From vitamin D to folate to protein, the list of nutrients essential for the optimal function of the female body is long and varied. To narrow down the essentials, we turned to Naturopathic Doctor Erin Stokes. Stokes is the Medical Director of MegaFood, a vitamin and supplement brand expertly pairing key nutrients with real food. She shared with Clean Eating the six absolute essential nutrients she believes every female body needs.
According to Stokes, naturopathic medicine strives to treat the whole person and address the underlying cause of what a person is experiencing, rather than simply the symptoms.
“It is valuable,” she said to CE. “Because it works with each individual from a more holistic viewpoint.”
Diet, as our primary source of vitamins, minerals and macronutrients, is a key element in holistic healthcare. That’s why we not only list Stokes’ top six essential nutrients required by the female body, but also their respective dietary sources. “Food always comes first for vitamin and mineral intake, no matter what the nutrient,” she said.
Erin Stokes: Iron is needed to make hemoglobin, the protein in red blood cells that carries oxygen to all of the tissues of our body. Consequently, iron is required for energy production. Not surprisingly, one of the most common symptoms of low iron is fatigue. According to the World Health Organization, iron deficiency is the most common nutritional deficiency in the world! It’s most common in the female body during menstruating years. The Recommended Dietary Allowance (RDA) for premenopausal adult females is 18mg/day.
Where to find it: There are two kinds of naturally occurring iron: Heme and non-heme. Heme iron is more easily absorbed and is found in animal-based food sources such as oysters, beef, turkey, tuna and shrimp. Non-heme iron is found in vegetarian food sources like beans, lentils, tofu, cashews and leafy greens like spinach and kale.
Try CE‘s Spiced Beef Tenderloin with Shrimp:
ES: It’s important to get the macronutrient protein at each meal. Why? Regular protein intake is essential, since our bodies don’t naturally store amino acids, the building blocks of protein. Protein plays an important role in stabilizing blood glucose levels, which in turn helps to balance our energy and our ability to focus. How much protein to ingest varies depending on activity level.
Where to find it: Obviously, protein is found in meat such as chicken breast and lean beef. But also consider animal byproducts as a protein source. Not only are whole eggs among the most nutritious foods in the world, but egg whites are also almost entirely pure protein. Also, dairy products such as cottage cheese, greek yogurt and kefir are rich sources of protein. For plant-based eaters, popular sources are nuts, such as almonds and pistachios, and legumes, like lentils and edamame. You can also consider vegetables like broccoli and Brussels sprouts.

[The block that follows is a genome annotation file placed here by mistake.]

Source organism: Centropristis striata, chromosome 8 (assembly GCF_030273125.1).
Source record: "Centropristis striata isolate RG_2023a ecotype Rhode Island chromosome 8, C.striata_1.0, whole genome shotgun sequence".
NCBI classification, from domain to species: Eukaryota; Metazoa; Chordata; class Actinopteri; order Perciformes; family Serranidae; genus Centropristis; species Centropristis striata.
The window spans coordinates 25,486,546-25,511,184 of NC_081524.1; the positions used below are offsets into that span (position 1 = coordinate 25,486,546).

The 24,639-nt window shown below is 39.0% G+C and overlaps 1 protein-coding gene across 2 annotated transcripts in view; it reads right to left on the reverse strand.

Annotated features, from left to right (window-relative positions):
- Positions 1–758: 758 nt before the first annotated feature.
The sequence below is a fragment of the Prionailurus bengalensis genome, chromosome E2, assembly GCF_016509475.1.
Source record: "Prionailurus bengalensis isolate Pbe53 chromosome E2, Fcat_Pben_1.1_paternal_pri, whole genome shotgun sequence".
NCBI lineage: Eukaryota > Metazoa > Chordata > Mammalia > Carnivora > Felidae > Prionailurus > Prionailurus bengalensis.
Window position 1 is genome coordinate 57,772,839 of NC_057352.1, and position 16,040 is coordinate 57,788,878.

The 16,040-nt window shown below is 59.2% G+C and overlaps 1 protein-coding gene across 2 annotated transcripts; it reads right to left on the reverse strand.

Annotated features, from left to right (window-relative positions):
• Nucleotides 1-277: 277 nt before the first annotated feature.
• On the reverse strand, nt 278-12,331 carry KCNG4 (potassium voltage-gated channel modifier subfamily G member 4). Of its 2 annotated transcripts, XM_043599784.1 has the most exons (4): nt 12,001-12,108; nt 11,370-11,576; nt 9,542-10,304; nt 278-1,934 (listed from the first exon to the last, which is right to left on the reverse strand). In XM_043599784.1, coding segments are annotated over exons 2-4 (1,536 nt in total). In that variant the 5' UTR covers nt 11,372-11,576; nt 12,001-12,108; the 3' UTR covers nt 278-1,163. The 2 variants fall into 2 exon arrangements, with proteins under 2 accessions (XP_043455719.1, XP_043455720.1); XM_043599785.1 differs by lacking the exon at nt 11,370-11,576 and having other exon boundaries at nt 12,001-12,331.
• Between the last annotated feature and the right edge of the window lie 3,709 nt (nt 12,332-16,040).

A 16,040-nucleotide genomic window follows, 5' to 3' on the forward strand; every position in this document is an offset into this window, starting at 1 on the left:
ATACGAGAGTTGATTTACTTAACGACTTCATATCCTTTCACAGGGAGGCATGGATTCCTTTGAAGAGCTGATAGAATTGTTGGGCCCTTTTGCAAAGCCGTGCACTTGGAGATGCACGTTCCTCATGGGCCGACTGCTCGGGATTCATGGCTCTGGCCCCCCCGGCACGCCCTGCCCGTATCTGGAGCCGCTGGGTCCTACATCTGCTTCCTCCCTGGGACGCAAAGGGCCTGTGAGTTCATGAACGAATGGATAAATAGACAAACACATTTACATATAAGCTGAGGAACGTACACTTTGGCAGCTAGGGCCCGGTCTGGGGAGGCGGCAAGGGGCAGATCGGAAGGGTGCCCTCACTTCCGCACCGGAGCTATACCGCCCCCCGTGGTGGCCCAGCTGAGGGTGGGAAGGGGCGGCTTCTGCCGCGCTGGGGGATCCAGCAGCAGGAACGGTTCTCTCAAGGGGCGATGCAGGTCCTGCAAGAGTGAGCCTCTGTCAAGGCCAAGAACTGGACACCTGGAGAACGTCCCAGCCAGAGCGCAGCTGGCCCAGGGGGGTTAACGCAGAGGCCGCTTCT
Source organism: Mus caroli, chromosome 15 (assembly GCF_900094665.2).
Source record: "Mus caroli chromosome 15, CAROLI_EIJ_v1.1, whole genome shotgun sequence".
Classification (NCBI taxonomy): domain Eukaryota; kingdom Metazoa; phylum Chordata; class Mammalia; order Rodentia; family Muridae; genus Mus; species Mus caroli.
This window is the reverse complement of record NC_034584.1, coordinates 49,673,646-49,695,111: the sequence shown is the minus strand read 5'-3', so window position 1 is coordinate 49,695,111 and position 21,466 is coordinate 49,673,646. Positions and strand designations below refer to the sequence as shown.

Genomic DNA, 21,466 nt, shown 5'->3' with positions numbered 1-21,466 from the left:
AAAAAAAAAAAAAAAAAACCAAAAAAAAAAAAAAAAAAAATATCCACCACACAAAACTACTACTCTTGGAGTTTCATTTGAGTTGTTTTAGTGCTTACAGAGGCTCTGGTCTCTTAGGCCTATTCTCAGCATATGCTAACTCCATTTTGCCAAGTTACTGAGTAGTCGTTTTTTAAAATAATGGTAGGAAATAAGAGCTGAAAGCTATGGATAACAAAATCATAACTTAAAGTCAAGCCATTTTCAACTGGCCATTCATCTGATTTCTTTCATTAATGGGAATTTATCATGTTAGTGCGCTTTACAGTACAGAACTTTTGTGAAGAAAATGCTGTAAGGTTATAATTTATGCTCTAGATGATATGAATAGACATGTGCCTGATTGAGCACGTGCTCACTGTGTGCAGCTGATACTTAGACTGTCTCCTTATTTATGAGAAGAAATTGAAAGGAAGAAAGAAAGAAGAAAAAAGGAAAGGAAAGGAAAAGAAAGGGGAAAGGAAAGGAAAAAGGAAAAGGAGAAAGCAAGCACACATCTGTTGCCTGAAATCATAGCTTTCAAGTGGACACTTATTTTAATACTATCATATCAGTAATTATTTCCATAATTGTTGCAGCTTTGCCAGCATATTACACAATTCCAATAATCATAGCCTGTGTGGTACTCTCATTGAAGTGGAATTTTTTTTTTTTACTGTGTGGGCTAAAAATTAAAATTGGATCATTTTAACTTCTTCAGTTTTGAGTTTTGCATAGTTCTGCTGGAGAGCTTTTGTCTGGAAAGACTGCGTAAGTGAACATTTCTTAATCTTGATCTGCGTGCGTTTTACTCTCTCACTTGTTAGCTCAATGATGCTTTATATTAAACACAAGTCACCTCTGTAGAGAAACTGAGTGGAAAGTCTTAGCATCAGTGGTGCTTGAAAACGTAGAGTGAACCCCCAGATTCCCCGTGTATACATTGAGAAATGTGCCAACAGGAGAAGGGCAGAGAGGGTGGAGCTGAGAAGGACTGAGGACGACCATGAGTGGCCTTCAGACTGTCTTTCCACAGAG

Try CE‘s Shishito Pepper & Edamame Mockamole.
3. Vitamin D
ES: Because vitamin D deficiency is so widespread, it’s ideal to have your blood levels checked, if possible. Many doctors are now routinely ordering vitamin D along with other standard labs. Optimal levels of vitamin D support bone health and immune health.
Where to find it: One of the best ways to get vitamin D is through sun exposure, but this can be particularly challenging for people who spend most of their days indoors. Food sources of vitamin D include foods such as salmon and other fatty fish, eggs and cheese. Also, opt for vitamin D fortified foods like cow milk, dairy alternative plant-based milks and cereals.
ES: Folate is an important nutrient for the female anatomy because it helps the body make healthy red blood cells. It’s also needed for the healthy development of a baby. The U.S. Preventive Services Task Force recommends that all women planning or capable of pregnancy take a daily supplement containing 0.4 to 0.8 mg (400 to 800 mcg) of folic acid.
Where to find it: Everybody knows that you can’t go wrong with leafy green vegetables in general. Many of these leafy greens, including spinach, cabbage, kale and spring greens, are an excellent source of folate.
ES: Zinc plays an important role in supporting healthy immune function. The RDA for adult females is 8 mg. According to the National Institutes of Health, the chances of being deficient in zinc are fairly low if you’re regularly consuming zinc-rich foods. However, many Americans are not consuming these foods. Furthermore, pregnant people are at increased risk of becoming zinc insufficient. Babies in the womb require high levels of zinc, depleting the stores required by the carrier’s body. Lactation can also contribute to depletion of zinc stores. Therefore, the zinc RDA for pregnant and lactating female bodies is higher, at 11 to 13 mg.
Where to find it: Zinc is primarily found in animal foods such as shellfish, crustaceans, milk and eggs. Oysters are by far the best food source of zinc! If you’re a plant-based eater, you can also get it from legumes, nuts and pumpkin seeds.
Try CE‘s Warm Cheesy Lobster Dip with Greens.
ES: Iodine deficiency is something many people may not be aware of, but it’s worth paying attention to. Iodine is a trace element that’s a key component of thyroid hormones. The CDC’s 2nd National Report on Biochemical Indicators of Diet and Nutrition noted that young women (20-39 years old) bordered on having iodine insufficiency. This is of particular note for females of reproductive age, due to the importance of iodine in brain development, in addition to being a crucial building block of thyroid hormones.
Where to find it: Iodine is found naturally in some foods and is also added to salt that is labeled as “iodized”. Foods containing iodine include fish, seaweed, shrimp and dairy products.